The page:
Pauline Hams, whose passion for archaeology led to her graduation from the University of New England earlier this month, has won a prize for a study that has taken her as far as the Museum of Ancient Corinth in Greece.
Ms Hams (pictured here) has been awarded the Charles Ede Essay Prize for 2008. The annual prize is for an essay, by a student at UNE, about – or inspired by – exhibits in UNE’s Museum of Antiquities.
After studying part-time for her Bachelor of Arts degree, majoring in archaeology, Ms Hams is now enrolled in UNE’s Graduate Diploma in Humanities program. Her prize-winning essay concerns the mysterious, diminutive female figures known as “phi figurines”, found throughout the Mediterranean region and dating from the second millennium BC, examples of which are included in the UNE collection.
Resembling in shape the Greek letter “phi”, these clay artefacts left by the Mycenaean civilisation have been variously interpreted as votive offerings to an “Earth Mother” goddess, or “divine nurses” protecting the entombed remains of dead children. The examples in the Museum of Antiquities are dated at around 1200 BC.
Ms Hams said that her UNE degree program had given her “the most incredible experience”. She has been studying part-time since 2003, combining study with home and family, overseas travel, and even a full-time job in Bermuda as coordinator for a marine research vessel. She lives with her husband at Invergowrie, where they are setting up a small organic farm.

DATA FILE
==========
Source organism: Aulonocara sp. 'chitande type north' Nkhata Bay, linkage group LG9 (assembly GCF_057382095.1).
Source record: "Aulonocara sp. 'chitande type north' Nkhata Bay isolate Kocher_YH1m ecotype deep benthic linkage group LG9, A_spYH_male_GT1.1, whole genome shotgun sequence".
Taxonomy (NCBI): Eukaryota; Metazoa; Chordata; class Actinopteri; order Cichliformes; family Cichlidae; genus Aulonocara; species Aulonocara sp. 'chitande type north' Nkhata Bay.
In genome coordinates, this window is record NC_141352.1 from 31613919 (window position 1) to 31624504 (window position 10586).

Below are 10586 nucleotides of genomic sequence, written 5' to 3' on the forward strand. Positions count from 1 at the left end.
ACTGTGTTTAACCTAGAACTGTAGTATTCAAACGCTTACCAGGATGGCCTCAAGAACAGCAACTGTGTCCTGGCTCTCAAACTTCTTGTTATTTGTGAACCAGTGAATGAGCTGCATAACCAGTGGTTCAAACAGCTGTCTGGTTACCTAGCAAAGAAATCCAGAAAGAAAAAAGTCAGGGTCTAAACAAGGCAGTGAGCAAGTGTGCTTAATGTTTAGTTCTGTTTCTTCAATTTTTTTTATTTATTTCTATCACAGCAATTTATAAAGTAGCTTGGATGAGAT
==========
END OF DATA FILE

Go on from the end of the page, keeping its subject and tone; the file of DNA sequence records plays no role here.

For the future, she hopes to be able to make some practical application of her archaeological knowledge and skills in the field of Indigenous archaeology.
Her essay won Ms Hams a cheque for $150 and book purchases to the value of $100. John Harris, who chairs the Museum of Antiquities committee and who presented Ms Hams with her award, said the prize was donated annually by the London-based antiquities dealer James Ede in honour of his father Charles Ede, who began the firm’s long association with the museum. The UNE Museum of Antiquities is celebrating its 50th anniversary this year.
Mr Harris and the museum’s Curator, Dr Pat Watters, are calling for entries in the 2009 competition, in which the total value of the prize will be increased from $250 to $500.
THE PHOTOGRAPH of Pauline Hams displayed here expands to show John Harris presenting her with the Charles Ede Essay Prize for 2008 in the UNE Museum of Antiquities.